from: Four Essays on the Art of the Print
Hogarth’s The Enraged Musician; or,
Aesthetic Realism teaches that the world can honestly be liked because it has an aesthetic structure; it is a oneness of opposites such as sameness and difference, freedom and order, good and evil. The true relation of art and life is in this mighty principle: “All beauty is a making one of opposites, and the making one of opposites is what we are going after in ourselves.” And Eli Siegel has de-fined the greatest enemy of our lives and of art, contempt, the “...disposition in every person to think he will be for himself by making less of the out- side world.” This is what William Hogarth’s (1697-1764) The Enraged Musician is about.
This raucous engraving is a beautifully composed criticism of man’s desire to live in an ivory tower and have contempt for what he sees as different and beneath him. As the musician stands in his window with his hands over his ears, glaring at the people outside, the tumult of life makes him angry and he doesn’t see the beauty in its midst. Aesthetic Realism makes Hogarth’s message clear—use art to like the world, to see art in the world.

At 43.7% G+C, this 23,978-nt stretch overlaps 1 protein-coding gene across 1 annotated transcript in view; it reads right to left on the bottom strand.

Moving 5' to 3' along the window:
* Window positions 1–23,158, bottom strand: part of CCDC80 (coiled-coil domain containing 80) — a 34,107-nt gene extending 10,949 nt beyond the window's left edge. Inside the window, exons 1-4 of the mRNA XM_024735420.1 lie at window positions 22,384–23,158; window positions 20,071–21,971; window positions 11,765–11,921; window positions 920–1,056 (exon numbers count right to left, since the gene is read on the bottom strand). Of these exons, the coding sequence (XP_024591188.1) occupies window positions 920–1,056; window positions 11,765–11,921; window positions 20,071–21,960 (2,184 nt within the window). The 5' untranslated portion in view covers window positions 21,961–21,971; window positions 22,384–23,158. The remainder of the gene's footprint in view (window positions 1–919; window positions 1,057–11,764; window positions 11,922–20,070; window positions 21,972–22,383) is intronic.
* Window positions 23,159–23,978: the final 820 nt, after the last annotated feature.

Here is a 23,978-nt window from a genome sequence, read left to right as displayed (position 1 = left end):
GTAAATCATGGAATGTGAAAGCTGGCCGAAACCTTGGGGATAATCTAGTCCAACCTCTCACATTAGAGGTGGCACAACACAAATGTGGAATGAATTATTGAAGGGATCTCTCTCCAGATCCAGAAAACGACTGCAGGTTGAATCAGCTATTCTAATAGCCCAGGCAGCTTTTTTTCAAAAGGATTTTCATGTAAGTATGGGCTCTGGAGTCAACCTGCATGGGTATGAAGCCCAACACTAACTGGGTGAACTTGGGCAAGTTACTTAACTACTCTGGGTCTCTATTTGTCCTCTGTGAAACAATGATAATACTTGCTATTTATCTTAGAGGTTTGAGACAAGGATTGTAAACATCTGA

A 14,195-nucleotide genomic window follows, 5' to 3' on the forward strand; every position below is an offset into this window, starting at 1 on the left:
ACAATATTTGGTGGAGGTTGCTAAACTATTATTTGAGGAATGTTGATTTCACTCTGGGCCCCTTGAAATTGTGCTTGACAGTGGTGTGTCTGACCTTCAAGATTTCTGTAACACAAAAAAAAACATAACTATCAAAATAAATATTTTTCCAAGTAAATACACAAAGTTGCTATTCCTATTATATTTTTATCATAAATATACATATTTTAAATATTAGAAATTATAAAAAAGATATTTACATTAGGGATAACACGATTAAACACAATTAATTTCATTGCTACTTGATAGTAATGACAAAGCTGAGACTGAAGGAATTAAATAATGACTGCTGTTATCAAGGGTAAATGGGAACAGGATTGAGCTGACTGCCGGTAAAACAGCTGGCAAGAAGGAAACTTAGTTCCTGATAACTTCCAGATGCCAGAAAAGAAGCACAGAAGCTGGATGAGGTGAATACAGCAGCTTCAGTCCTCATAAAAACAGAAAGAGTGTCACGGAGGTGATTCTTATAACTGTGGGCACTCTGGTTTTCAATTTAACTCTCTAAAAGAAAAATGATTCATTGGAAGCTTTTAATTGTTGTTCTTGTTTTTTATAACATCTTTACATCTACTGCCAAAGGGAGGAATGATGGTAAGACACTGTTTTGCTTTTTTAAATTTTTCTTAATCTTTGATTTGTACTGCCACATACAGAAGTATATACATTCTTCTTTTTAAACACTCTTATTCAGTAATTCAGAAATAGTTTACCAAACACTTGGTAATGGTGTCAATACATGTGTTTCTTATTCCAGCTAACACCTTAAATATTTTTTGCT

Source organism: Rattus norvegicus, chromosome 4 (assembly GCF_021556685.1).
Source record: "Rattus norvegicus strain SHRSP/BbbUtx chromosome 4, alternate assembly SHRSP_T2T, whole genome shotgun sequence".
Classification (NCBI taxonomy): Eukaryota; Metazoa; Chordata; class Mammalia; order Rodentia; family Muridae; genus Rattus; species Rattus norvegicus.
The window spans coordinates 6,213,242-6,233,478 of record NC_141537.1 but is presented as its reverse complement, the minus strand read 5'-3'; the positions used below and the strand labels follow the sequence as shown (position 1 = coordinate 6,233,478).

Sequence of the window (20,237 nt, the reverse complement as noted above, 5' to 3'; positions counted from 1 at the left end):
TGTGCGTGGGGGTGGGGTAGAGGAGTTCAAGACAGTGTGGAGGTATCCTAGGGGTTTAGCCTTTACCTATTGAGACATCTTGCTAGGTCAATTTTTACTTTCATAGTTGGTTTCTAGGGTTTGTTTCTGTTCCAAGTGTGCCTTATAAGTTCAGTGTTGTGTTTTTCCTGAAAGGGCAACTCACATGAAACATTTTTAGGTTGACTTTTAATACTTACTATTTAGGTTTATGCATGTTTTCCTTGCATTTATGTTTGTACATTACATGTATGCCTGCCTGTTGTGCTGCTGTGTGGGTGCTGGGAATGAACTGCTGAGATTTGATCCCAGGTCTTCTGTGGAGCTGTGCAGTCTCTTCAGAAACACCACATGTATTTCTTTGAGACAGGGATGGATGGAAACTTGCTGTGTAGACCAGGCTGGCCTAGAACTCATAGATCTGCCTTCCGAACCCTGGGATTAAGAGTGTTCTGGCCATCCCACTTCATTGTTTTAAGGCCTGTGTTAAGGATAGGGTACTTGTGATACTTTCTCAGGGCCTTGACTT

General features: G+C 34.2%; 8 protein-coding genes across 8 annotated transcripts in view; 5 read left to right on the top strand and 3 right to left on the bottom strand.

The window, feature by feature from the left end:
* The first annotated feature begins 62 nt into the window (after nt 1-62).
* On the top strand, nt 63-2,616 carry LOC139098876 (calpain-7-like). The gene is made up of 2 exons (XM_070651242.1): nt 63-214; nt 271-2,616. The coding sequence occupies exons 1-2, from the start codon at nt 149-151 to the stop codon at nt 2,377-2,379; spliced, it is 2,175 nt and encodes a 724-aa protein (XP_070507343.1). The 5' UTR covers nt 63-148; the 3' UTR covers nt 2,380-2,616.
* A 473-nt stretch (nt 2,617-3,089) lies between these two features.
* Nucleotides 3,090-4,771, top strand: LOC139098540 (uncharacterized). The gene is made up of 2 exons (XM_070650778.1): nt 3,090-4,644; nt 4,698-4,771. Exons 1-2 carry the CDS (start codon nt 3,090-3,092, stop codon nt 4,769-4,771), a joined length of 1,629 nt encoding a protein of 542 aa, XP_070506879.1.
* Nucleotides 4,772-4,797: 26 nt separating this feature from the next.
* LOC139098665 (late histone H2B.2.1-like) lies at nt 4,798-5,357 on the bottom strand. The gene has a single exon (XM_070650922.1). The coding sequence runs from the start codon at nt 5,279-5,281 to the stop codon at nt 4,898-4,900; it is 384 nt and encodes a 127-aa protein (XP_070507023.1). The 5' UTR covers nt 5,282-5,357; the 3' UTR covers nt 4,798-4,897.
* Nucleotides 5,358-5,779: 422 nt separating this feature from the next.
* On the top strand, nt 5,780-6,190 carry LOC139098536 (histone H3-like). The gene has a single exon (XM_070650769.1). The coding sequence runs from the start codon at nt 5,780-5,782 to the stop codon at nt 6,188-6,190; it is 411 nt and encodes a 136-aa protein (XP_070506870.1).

William Hogarth in the 18th century was satirizing the artistic snob and opposing the ivory tower attitude, which separates oneself from the world, in the way he technically makes opposites one in this print. Could the musician look outside, and instead of being irritated find harmony in all that cacophony of sounds and sights? Mr. Siegel writes in his essay, “Art As Composition”:
In this work, and in a lively description of it by the critic, Sean Shesgreen, we can see and hear sameness in difference, and difference in sameness:
The sounds continue the sameness and difference: